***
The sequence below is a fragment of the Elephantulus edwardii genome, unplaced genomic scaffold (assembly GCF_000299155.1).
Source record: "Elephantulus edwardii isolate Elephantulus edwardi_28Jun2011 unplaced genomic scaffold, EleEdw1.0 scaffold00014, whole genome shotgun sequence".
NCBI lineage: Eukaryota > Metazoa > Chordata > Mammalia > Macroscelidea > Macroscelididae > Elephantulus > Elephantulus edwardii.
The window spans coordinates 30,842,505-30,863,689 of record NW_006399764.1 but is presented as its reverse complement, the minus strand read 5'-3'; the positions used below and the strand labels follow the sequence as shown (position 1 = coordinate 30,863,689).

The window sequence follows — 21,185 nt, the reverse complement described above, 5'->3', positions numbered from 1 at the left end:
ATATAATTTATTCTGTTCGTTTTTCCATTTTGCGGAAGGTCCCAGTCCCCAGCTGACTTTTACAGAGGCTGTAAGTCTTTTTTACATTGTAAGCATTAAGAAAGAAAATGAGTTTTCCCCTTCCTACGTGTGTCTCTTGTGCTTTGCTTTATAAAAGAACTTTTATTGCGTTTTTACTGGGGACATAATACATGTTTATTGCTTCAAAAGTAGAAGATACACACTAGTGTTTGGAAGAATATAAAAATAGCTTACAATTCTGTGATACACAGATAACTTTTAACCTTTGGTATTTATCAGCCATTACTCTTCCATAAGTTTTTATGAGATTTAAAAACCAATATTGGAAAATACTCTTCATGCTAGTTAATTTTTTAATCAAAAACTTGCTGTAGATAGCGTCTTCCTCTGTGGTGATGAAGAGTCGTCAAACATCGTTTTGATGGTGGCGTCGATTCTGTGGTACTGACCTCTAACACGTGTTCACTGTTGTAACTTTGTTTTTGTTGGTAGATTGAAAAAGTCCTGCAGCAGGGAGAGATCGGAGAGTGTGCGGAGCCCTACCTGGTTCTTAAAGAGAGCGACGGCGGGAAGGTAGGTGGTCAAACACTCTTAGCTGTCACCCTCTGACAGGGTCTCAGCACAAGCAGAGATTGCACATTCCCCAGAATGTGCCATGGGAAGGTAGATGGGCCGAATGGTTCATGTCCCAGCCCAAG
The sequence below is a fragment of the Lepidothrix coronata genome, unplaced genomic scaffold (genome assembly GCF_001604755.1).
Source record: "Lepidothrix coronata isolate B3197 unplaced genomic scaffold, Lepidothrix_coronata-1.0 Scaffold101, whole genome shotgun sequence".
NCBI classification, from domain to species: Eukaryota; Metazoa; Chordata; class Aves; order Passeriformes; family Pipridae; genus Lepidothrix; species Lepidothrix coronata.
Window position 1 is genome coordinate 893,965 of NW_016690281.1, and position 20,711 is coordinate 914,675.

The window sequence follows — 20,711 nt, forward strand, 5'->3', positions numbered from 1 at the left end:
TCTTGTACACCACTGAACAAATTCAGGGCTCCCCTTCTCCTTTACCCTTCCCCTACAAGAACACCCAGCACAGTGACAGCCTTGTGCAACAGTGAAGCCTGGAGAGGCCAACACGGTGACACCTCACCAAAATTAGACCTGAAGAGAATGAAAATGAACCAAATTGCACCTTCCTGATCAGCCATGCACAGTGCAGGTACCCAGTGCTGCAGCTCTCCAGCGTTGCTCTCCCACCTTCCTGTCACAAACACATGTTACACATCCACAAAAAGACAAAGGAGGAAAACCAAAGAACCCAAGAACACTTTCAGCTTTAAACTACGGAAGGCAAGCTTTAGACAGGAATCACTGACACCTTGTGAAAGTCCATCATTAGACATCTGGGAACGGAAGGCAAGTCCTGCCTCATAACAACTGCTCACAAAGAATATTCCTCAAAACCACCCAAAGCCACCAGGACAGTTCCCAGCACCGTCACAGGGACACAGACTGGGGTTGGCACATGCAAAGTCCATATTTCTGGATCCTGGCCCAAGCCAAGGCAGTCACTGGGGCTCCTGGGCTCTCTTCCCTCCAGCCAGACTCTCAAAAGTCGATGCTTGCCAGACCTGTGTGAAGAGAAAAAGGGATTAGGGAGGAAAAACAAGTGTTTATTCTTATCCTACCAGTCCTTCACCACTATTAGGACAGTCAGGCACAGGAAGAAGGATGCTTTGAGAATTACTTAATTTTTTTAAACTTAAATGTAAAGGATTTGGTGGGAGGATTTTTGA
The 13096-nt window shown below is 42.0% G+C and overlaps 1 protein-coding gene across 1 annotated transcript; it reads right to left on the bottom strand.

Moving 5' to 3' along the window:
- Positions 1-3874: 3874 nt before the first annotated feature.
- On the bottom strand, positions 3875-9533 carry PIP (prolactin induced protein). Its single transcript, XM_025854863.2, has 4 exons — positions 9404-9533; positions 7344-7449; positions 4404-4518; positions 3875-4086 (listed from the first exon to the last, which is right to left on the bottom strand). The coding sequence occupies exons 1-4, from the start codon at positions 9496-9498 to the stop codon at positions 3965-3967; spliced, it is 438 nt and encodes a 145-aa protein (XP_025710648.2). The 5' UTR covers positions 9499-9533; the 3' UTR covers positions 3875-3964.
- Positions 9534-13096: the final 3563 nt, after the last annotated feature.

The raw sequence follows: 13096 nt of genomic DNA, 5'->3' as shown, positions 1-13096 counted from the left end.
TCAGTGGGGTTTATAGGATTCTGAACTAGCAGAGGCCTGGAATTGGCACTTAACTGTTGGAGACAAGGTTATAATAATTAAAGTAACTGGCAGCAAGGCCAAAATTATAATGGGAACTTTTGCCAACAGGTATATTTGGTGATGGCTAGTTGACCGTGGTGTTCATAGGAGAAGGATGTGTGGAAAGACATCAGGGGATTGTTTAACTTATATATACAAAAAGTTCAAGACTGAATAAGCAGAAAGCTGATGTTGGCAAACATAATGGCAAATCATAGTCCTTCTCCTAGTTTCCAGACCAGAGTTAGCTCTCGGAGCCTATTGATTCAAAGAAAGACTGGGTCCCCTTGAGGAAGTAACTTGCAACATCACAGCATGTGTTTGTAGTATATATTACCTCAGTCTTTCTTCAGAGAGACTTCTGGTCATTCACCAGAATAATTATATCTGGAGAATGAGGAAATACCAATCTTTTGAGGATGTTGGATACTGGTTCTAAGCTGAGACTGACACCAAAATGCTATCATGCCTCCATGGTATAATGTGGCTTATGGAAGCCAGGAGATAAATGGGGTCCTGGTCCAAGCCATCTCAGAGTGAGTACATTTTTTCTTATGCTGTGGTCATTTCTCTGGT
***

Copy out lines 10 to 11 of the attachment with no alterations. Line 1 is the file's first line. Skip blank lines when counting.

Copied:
Window position 1 is genome coordinate 893,965 of NW_016690281.1, and position 20,711 is coordinate 914,675.

The window sequence follows — 20,711 nt, forward strand, 5'->3', positions numbered from 1 at the left end: